vrai-lean-uh

Cooking, eating, making sweeping pronouncements

9 notes

Aren’t you glad I broke my tumbling hiatus to post about high chairs? I sure am.
We were on vacation (FOR REAL I ALMOST CANNOT BELIEVE IT MYSELF THERE WAS SUNSHINE AND WARMTH AND HORRENDOUS BABY JETLAG), visiting my brother and his family in Spain, and they had an Ikea highchair. It was really nice!
We have a hand-me-down Stokke Tripp Trapp highchair that is very lovely albeit a bit banged up, and makes me feel like I am successfully raising my child around attractive, well-made, non-plastic things which will confer a sense of security and calm to his life and which he will certainly remember as an adult. And in theory it will grow with him as he gets older. So I like it a lot.
On the other hand, they cost approximately eight bazillion dollars and all of the add-ons are seven bazillion dollars. And gunk gets stuck in the crevices.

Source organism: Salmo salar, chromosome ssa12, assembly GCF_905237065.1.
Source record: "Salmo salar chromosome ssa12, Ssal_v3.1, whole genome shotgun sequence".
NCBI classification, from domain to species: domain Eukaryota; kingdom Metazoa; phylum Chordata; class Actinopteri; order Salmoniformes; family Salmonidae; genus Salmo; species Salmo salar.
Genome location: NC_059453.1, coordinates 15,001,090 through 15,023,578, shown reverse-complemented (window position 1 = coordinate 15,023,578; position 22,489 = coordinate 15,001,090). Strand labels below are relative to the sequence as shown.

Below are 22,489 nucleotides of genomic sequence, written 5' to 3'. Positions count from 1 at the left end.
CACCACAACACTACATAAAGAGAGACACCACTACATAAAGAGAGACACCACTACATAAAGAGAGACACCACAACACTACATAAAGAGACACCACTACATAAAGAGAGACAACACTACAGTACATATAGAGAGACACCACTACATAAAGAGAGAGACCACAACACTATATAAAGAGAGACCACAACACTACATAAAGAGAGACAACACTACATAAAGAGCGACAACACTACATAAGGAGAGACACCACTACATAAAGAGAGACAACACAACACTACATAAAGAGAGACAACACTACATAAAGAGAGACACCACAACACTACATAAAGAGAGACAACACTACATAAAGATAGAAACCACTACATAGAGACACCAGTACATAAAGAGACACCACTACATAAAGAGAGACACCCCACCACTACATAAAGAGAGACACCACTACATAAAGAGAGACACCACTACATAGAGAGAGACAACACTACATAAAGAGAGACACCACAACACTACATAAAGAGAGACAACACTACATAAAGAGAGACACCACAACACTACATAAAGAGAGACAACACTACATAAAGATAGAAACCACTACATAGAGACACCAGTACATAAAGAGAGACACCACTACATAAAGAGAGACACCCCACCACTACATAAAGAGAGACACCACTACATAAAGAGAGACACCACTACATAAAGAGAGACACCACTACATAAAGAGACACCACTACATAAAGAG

The Ikea highchair worked really nicely, could be easily wiped down, and is A THIRD of the price of the infant seat adapter that the Stokke would require for a smaller baby.
I am all about buying fewer, high quality things, but the Stokke is currently $250 on Diapers.com and the baby set (the infant seat adapter) is $70. For the same price, I could buy two of our dining chairs (which are molded plastic, oops), four Ikea highchairs, plus have $4 left over. The idea of having four children who require highchairs eating at my table at one time is horrifying, but that’s not the point.
I made a diagram. 

For $320 you could have either: